Tumors usually associated with macrophage infiltration, this is correlated with tumor stage and is believed to contribute to tumor progression by stimulation of angiogenesis [22-24]. Cytokines such as M-CSF [22] and VEGF [25] produced by tumor infiltrating macrophages are essential for tumor progression to malignancy. In fact, tumors implanted into M-CSF deficient op/op mice (they lack macrophages) do not metastasize or become vascularized [26]. Tumor-associated macrophages possess an activated phenotype and release various inflammatory mediators such as cyclo-oxygenase metabolites [27, 28], TNF-a [29], and IL-6 [30].

In addition, tumor associated macrophages produce large amounts of free radicals such as NO, OH, and H2O2 [31-33]. The high levels of macrophage activation in cancer patients is illustrated by high serum levels of neopterin, a feature that is associated with poor prognosis [34].

What evidence is there that the tumor itself causes non-specific inflammation that could activate neutrophils?

In addition to oxidative stress elaborated by tumor associated macrophages, the presence of the tumor itself causes systemic changes associated with chronic inflammation. Erythrocyte sedimentation ration, C-reactive protein and IL-6 are markers of inflammatory stress used to designate progression of diseases such as arthritis [35, 36]. Interestingly advanced cancer patients possess all of these inflammatory markers [37-41]. Another marker of chronic inflammation is decreased albumin synthesis by the liver, this is also seen in cancer patients and is believed to contribute, in part, to cachexia [42, 43]. In addition, the inflammatory marker fibrinogen D-dimers is also higher in cancer patients as opposed to controls [44-46].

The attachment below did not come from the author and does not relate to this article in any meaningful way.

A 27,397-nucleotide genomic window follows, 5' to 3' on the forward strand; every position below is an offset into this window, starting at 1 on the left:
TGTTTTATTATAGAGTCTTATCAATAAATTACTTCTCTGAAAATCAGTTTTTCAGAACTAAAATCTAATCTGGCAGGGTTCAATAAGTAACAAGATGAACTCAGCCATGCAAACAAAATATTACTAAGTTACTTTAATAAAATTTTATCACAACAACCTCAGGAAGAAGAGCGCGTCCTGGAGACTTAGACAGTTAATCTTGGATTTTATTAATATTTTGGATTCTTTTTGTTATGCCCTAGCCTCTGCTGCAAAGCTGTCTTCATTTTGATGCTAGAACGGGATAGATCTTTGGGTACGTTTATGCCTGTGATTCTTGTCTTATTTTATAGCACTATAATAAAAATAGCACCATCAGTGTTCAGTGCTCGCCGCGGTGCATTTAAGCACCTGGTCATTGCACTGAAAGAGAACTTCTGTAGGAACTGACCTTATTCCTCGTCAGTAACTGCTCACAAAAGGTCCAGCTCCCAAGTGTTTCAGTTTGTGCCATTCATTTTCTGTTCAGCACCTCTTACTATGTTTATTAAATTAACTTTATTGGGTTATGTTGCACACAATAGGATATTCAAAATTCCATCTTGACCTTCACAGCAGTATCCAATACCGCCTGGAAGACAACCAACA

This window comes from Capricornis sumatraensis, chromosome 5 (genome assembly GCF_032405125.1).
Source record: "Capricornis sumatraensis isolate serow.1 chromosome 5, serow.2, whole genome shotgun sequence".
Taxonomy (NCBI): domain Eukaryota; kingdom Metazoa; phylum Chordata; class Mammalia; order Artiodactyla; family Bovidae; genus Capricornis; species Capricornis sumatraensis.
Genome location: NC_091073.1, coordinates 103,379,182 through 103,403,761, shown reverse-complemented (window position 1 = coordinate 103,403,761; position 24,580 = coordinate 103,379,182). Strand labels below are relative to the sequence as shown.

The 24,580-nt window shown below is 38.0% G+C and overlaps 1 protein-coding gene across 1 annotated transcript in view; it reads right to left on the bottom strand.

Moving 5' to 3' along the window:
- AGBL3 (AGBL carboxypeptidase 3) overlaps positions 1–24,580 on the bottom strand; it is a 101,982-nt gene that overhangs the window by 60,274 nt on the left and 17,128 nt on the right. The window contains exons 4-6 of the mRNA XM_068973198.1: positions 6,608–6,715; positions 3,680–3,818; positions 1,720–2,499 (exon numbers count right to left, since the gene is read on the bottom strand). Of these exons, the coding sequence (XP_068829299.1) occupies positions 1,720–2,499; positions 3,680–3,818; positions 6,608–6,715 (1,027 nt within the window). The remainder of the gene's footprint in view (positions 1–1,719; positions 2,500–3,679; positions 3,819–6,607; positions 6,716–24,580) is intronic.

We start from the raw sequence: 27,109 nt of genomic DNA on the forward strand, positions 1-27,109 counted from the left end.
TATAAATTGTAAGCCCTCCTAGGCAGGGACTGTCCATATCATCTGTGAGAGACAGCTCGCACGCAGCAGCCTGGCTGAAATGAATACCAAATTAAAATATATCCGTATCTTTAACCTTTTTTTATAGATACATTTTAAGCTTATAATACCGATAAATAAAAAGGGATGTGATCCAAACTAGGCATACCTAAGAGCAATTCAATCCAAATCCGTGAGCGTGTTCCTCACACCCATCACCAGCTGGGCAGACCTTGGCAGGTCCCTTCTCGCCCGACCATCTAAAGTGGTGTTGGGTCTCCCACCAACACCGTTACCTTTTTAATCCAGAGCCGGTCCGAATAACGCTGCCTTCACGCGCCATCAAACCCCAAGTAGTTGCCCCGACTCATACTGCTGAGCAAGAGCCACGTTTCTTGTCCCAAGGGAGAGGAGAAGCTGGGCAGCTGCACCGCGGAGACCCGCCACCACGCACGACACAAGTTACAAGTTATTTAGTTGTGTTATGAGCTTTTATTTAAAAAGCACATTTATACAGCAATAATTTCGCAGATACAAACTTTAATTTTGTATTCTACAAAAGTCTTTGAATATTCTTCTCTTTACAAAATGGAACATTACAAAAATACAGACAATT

How can we assess activated neutrophils in cancer patients?

Schmielau et al reported that in patients with a variety of cancers, activated neutrophils are circulating in large numbers [16]. These neutrophils secrete reactive oxygen radicals such as hydrogen peroxide which trigger suppression of TCR-z and IFN-g production. This was demonstrated by co-incubation of the neutrophils from cancer patients with lymphocytes from healthy volunteer. A profound suppression of TCR-z expression was seen. Evidence for the critical role of hydrogen peroxide was shown by the fact that addition of catalase suppressed TCR-z downregulation. A simple method of assessing the number of circulating activated neutrophils was described in the same paper. This method involves collecting peripheral blood from patients, spinning the blood on a density gradient such as Ficoll, and collecting the lymphocyte fraction. While in healthy volunteers the lymphocyte fraction contained primarily lymphocytes, in cancer patients the lymphocyte fraction contained both lymphocytes and a large number of neutrophils. The reason why these neutrophils are present in the lymphocyte fraction is because activation alters their density so that they co-purify differently on the gradient.

Any evidence for clinical improvement after neutrophil depletion?

A potential indication of the importance of activated neutrophils to cancer progression is provided by Tabuchi et al who show that removal of granulocytes from the peripheral blood of cancer patients resulted in reduced tumor size, unfortunately, the study was performed in only 2 patients [47].

What is known about oxidative stress and immune response?

As a mechanism to compensate for immune over-activation, mediators of inflammation have immune suppressive properties. This is best illustrated in the immune suppression seen following immune hyperactivation such as in septic shock. Following the primary scepticemia, patients are systemically immune compromised due to circulating immune suppressive factors that are released in response to the inflammatory stress. This suppression is termed compensatory anti-inflammatory response syndrome (CARS) and is associated with many opportunistic infections and deactivation [48]. The clinical importance of CARS immune suppression is seen in that sepsis survivors show normal T-cell proliferation and IL-2 release, whereas those that succumb possess suppressed T cell responses [49].